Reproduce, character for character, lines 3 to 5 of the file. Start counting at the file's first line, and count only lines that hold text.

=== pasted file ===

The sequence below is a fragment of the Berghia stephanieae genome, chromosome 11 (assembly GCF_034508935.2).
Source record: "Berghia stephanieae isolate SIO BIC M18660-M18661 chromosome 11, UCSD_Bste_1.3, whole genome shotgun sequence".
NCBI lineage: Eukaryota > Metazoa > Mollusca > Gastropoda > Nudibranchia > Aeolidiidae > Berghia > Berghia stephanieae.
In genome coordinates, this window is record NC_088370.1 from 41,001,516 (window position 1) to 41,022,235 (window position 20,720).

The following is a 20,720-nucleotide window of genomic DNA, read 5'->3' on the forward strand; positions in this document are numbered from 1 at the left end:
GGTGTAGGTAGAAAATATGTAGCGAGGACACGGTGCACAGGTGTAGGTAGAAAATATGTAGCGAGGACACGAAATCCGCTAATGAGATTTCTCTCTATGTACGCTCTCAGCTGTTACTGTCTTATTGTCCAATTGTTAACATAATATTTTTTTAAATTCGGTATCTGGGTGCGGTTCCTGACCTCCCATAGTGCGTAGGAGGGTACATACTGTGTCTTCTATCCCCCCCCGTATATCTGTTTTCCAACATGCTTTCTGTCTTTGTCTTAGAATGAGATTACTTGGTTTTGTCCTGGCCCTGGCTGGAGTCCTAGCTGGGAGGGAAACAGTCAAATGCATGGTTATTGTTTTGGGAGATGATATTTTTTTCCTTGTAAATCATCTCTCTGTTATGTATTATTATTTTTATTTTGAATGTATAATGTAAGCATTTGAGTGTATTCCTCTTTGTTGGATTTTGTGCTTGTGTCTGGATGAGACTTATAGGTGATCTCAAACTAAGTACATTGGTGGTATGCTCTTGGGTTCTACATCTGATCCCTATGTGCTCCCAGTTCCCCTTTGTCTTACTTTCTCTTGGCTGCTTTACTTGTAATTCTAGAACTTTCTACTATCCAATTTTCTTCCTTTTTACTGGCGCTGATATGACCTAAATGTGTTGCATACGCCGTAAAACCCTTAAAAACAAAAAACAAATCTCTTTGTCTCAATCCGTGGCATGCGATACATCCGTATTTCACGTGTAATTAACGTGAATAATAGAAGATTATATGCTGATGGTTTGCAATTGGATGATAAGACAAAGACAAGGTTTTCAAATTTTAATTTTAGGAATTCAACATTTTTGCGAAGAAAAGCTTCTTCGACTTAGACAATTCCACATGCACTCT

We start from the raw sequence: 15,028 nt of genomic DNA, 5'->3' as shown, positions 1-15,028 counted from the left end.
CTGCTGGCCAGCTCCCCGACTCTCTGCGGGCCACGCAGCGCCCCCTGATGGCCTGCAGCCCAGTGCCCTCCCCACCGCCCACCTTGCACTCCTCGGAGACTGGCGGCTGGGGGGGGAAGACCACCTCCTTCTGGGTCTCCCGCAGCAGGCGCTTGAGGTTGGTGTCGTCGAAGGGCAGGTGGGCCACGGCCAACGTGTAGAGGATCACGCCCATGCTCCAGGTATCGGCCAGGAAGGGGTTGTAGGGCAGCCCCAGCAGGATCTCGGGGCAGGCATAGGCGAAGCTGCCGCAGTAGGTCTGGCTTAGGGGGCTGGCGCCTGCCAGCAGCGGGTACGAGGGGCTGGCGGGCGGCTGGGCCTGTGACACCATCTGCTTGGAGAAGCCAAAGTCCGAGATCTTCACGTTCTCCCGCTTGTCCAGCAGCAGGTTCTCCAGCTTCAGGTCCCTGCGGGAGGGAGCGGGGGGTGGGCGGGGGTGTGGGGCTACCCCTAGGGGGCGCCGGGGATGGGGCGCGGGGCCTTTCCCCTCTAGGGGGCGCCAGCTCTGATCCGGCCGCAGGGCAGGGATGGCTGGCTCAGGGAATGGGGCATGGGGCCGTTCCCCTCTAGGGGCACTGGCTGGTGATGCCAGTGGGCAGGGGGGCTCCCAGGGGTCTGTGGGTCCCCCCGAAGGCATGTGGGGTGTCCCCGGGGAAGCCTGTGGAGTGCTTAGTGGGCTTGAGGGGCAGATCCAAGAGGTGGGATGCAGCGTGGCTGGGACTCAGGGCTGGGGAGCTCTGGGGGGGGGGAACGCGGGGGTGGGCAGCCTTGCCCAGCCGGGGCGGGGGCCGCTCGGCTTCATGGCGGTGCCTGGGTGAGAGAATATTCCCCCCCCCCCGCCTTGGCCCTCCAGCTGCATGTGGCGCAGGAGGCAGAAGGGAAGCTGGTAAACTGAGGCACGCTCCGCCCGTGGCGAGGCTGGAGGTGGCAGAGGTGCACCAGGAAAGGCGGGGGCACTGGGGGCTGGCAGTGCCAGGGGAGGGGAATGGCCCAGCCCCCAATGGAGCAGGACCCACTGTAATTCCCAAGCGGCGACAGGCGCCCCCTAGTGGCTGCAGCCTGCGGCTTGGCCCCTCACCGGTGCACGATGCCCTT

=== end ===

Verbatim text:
NCBI lineage: Eukaryota > Metazoa > Mollusca > Gastropoda > Nudibranchia > Aeolidiidae > Berghia > Berghia stephanieae.
In genome coordinates, this window is record NC_088370.1 from 41,001,516 (window position 1) to 41,022,235 (window position 20,720).

The following is a 20,720-nucleotide window of genomic DNA, read 5'->3' on the forward strand; positions in this document are numbered from 1 at the left end: